THE SQL Server Blog Spot on the Web

Welcome to SQLblog.com - The SQL Server blog spot on the web Sign in | |
in Search

Browse by Tags

All Tags » Best Practices » DBA » Security   (RSS)
  • Third Party Applications and Other Acts of Violence Against Your SQL Server

    I just got finished reading a great blog post from my buddy, Thomas LaRock (t | b), in which he describes a useful personal policy he used to track changes made to his SQL Servers when installing third-party products. Note that I'm talking about line-of-business applications here - your inventory management systems and help desk ...
    Posted to Kevin Kline (Weblog) by KKline on August 12, 2014
  • More than one way to skin an Audit

    I get asked quite a bit about auditing in SQL Server. By ''audit'', people mean everything from tracking logins to finding out exactly who ran a particular SELECT statement. In the really early versions of SQL Server, we didn't have a great story for very granular audits, so lots of workarounds were suggested. As time progressed, more and more ...
    Posted to Buck Woody (Weblog) by BuckWoody on May 20, 2010
  • Backup those keys, citizen

    Periodically I back up the keys within my servers and databases, and when I do, I blog a reminder here. This should be part of your standard backup rotation – the keys should be backed up often enough to have at hand and again when they change. The first key you need to back up is the Service Master Key, which each Instance already has built-in. ...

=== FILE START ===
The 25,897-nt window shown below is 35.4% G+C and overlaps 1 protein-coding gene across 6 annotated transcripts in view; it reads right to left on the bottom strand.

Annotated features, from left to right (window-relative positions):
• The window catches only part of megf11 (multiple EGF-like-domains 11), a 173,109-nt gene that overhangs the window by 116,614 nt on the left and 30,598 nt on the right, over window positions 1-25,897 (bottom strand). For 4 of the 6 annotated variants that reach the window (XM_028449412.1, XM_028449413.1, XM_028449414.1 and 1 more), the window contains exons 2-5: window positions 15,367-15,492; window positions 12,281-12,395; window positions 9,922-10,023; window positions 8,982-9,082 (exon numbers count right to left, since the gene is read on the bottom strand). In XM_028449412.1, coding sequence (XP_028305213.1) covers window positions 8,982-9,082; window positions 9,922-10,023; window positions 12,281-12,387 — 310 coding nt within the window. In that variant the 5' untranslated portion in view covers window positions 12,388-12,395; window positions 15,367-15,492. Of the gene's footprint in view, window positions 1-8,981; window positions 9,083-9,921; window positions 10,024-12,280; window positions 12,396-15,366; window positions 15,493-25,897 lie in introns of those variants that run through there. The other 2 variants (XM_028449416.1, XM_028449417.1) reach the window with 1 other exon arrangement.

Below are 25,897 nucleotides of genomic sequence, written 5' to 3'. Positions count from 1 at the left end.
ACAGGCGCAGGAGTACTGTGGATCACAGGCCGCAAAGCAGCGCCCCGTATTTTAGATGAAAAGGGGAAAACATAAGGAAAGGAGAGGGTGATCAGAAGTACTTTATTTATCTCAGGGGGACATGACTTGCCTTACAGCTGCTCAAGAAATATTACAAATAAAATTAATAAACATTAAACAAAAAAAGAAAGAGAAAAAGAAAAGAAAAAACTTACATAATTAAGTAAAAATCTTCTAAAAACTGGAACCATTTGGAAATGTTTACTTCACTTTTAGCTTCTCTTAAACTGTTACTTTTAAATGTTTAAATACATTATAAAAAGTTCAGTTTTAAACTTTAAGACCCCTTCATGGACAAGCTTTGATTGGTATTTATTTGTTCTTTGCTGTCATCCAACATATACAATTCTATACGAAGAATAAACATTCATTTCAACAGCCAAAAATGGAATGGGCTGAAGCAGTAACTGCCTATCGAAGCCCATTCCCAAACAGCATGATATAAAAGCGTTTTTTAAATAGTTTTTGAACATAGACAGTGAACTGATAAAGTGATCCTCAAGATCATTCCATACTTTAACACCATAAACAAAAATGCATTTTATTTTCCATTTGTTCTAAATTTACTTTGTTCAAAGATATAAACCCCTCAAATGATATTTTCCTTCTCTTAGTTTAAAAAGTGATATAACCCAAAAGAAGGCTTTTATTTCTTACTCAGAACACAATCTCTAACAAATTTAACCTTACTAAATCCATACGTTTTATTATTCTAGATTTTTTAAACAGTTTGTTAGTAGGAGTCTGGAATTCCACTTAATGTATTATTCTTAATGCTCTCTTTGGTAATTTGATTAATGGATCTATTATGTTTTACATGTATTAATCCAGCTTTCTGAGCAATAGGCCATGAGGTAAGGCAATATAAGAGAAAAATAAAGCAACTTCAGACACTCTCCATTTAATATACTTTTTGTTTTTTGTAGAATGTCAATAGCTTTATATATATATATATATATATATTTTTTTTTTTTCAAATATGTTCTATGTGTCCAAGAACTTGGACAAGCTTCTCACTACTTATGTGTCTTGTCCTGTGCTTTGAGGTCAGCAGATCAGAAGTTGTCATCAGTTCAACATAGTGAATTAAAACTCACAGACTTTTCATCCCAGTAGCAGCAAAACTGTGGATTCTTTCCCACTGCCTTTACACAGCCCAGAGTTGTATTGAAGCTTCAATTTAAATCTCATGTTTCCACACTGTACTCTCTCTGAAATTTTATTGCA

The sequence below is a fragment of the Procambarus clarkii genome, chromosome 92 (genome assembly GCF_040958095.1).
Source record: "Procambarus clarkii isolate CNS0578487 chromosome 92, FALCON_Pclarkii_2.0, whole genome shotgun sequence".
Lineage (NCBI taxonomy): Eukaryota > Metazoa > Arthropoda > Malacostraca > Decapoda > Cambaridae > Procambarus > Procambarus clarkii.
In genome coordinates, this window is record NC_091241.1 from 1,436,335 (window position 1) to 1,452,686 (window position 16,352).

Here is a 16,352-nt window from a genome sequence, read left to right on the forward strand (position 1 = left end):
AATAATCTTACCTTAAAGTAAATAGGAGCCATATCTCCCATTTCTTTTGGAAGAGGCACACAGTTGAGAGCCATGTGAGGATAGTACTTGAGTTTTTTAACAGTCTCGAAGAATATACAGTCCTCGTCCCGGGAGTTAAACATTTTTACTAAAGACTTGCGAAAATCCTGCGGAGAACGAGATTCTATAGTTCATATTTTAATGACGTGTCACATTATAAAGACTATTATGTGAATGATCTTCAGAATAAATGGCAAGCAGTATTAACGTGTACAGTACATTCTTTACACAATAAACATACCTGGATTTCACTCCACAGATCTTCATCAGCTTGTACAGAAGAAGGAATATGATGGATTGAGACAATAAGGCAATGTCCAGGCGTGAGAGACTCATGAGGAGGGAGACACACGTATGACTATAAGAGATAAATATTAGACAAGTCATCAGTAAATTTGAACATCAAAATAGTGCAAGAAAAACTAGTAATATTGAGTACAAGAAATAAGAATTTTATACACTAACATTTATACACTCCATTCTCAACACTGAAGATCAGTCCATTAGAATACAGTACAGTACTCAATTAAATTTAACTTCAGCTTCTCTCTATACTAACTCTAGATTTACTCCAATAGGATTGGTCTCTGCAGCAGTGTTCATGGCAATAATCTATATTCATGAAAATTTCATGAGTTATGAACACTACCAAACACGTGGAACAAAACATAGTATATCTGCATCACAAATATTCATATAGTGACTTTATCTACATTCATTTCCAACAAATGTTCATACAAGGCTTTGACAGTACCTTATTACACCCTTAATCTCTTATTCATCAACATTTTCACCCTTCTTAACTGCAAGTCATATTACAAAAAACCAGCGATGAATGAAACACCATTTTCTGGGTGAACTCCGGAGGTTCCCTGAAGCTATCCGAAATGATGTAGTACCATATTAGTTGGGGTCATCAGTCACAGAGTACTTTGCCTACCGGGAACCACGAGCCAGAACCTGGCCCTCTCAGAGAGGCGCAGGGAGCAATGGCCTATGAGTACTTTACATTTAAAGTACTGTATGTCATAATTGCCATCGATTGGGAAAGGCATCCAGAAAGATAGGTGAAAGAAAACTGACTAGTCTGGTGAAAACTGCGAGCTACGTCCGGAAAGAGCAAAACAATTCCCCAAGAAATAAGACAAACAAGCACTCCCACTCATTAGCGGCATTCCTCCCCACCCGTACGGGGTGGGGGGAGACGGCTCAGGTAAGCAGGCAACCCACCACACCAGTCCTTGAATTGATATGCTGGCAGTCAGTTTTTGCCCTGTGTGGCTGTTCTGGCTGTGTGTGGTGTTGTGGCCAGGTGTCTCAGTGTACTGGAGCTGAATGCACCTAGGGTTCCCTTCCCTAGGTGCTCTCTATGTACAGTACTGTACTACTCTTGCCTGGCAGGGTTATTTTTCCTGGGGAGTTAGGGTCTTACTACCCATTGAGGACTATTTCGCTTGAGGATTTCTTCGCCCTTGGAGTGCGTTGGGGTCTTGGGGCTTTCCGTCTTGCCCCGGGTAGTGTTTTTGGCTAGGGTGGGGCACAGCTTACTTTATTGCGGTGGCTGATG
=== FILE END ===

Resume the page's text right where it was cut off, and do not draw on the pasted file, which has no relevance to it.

Posted to Buck Woody (Weblog) by BuckWoody on April 20, 2010
  • Have you backed up your keys lately?

    Did you know that you already have a Server Master Key (SMK) generated for your system? That’s right – while a Database Master Key (DMK) is generated when you encrypt a certificate or Asymmetric Key with code, the Server Master Key is generated automatically when you start the Instance. So you should back all of those keys up periodically, and ...
    Posted to Buck Woody (Weblog) by BuckWoody on March 1, 2010
  • SQL Server Best Practices: Use Roles When You Can

    SQL Server has two major security vectors: “Principals”, which are primarily users and roles (groups), and “Securables”, which are primarily objects on the server or in the database, like tables or views. Many applications use Logins for their users, and then tie those Instance Logins to Database Users. The Database Users are then given rights and ...
    Posted to Buck Woody (Weblog) by BuckWoody on December 7, 2009
Powered by Community Server (Commercial Edition), by Telligent Systems
  Privacy Statement